Emily W. Jensen: Why We Blog: An introduction

Published: Tuesday, Feb. 22 2011 5:00 a.m. MST

A few years ago, I would have had to introduce this compilation of articles by defining and describing a “blog.” But blogs have become so mainstream, so a part of the media structure, that it just isn’t necessary. And the Bloggernacle or Mormon blog networks has become a strong online voice in promoting LDS ideas, news, missionary work and discussion. I love traversing the Bloggernacle each day, looking for gems to post and promote on MormonTimes.com. And after doing this for almost three years, I am still surprised by what the Bloggernacle can teach me.

To highlight why the blogging medium is a valuable Mormon media outlet, I invited five notable Mormon bloggers to participate in a panel titled “Mormon Media Studies: Across Web Time, Cyberspace and Blogging Disciplines” at the Mormon Media Studies Symposium at Brigham Young University in November, where they illustrated, via blog-sized presentations, how blogging enhances conversation, promotes analyses and strengthens testimony. This compilation, a wealth of blogging experiences, stories and resources, is the result.

Kathryn Lynard Soper founded Segullah.org and in the last five years it has become a vibrant community where participants develop their voices as Mormon women through a variety of media, including a published literary journal, a daily group blog and real-time writing retreats. The ongoing conversation covers topics from current social issues to complexities of faith to daily life within and without the domestic sphere. As her contribution to this compilation, Soper will highlight Segullah's unique methods of encouraging literary talent, provoking thought and promoting greater understanding and faith among participants.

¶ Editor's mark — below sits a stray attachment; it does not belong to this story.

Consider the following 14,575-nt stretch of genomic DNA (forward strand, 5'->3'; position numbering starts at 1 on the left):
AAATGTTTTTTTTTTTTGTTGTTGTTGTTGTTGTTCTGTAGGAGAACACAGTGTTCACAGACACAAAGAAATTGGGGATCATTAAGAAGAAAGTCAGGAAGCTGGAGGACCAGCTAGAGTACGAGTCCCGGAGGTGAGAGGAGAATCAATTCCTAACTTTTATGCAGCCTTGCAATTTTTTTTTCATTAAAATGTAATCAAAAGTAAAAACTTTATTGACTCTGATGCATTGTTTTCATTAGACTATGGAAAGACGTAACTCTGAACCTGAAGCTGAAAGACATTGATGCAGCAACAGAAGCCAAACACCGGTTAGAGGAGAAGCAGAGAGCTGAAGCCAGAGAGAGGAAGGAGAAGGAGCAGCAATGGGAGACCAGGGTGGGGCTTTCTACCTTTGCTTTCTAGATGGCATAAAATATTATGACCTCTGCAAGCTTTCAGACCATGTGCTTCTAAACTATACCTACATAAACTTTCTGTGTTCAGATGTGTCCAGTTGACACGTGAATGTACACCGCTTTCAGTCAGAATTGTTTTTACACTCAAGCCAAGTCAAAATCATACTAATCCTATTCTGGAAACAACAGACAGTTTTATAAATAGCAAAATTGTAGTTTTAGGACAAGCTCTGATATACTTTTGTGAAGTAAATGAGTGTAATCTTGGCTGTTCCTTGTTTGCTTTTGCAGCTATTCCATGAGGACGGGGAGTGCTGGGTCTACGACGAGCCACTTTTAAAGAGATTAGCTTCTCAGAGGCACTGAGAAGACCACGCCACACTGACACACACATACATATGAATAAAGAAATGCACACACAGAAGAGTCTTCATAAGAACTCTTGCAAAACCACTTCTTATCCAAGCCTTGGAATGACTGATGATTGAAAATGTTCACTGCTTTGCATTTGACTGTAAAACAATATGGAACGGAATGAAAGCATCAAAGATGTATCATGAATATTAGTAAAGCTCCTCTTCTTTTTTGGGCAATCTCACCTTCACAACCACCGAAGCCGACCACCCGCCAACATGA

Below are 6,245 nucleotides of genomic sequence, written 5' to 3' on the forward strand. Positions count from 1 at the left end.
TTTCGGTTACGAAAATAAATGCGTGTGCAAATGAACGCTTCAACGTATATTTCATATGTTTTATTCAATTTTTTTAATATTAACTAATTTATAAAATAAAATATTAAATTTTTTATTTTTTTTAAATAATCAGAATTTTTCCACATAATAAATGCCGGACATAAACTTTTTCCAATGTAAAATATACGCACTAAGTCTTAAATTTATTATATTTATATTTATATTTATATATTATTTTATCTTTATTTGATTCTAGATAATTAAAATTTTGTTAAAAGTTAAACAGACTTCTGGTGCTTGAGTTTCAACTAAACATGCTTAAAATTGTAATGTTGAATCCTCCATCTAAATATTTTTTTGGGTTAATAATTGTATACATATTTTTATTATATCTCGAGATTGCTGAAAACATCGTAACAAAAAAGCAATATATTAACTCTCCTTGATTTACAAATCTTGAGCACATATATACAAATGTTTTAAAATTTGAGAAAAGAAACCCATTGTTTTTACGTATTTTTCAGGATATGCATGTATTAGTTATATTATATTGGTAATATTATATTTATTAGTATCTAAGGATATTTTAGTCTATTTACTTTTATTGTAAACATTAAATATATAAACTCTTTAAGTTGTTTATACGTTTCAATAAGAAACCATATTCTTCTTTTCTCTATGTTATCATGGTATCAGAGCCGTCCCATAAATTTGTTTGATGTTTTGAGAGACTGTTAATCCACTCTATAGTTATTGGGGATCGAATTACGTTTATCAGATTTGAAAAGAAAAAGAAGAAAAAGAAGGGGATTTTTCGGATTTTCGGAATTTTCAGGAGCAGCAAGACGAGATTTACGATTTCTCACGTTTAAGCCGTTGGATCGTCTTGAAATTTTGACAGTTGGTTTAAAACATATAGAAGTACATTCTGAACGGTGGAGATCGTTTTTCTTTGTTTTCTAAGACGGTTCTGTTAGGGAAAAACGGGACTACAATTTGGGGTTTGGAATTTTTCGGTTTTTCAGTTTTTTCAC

Larry Richman, the director of product awareness for curriculum materials at the church and producer of LDSMediaTalk.com, writes about how to strengthen families and build faith by using and sharing electronic resources provided by the church. He both directs and follows many current LDS media projects and shares ideas on how to be aware of and share resources, such as church websites, videos, scripture resources, mobile content, streamed (radio) content and targeted inspirational messages.

Courtney Jane Kendrick, the well-known Mormon blogger of blog.cjanerun.com and new Deseret News columnist with a large audience of both Mormon and non-Mormons, writes about how she translates her Mormon life experiences into blog posts and how she balances her roles of mother, writer and blogger. Pulling from comments and e-mails, she discusses reactions to her posts and how these have influenced her blogging topics and her faith.

Blair Hodges of LifeonGoldPlates.com tackles how the ever-changing technology of new media is both defining and breaking global boundaries. New media avenues provide new spaces meetings of like-minded Mormons. But new media has also created new intersections where the likelihood of crossing paths with Mormons who see the world much differently increases. Hodges concludes this compilation with an essay explaining how Mormons can use new media to merely reinforce what we think we've already learned, saying "we have enough, we need no more" (2 Nephi 29:6) or to break out of our worldview and learn even more.

Finally, Clair Barrus reminisces on the first 10 years of Mormonism on the Internet (1984-1994), a wild west-like uncorrelated world that gradually evolved towards the today's Bloggernacle. Barrus blogs about church history at LDS-Church-History.blogspot.com. Using computer programs, Mormon history content is pulled from over 160 online sources — slicing, dicing and presenting this disparate material as a single coherent historical chronology, which is now disseminated in daily posts.

 

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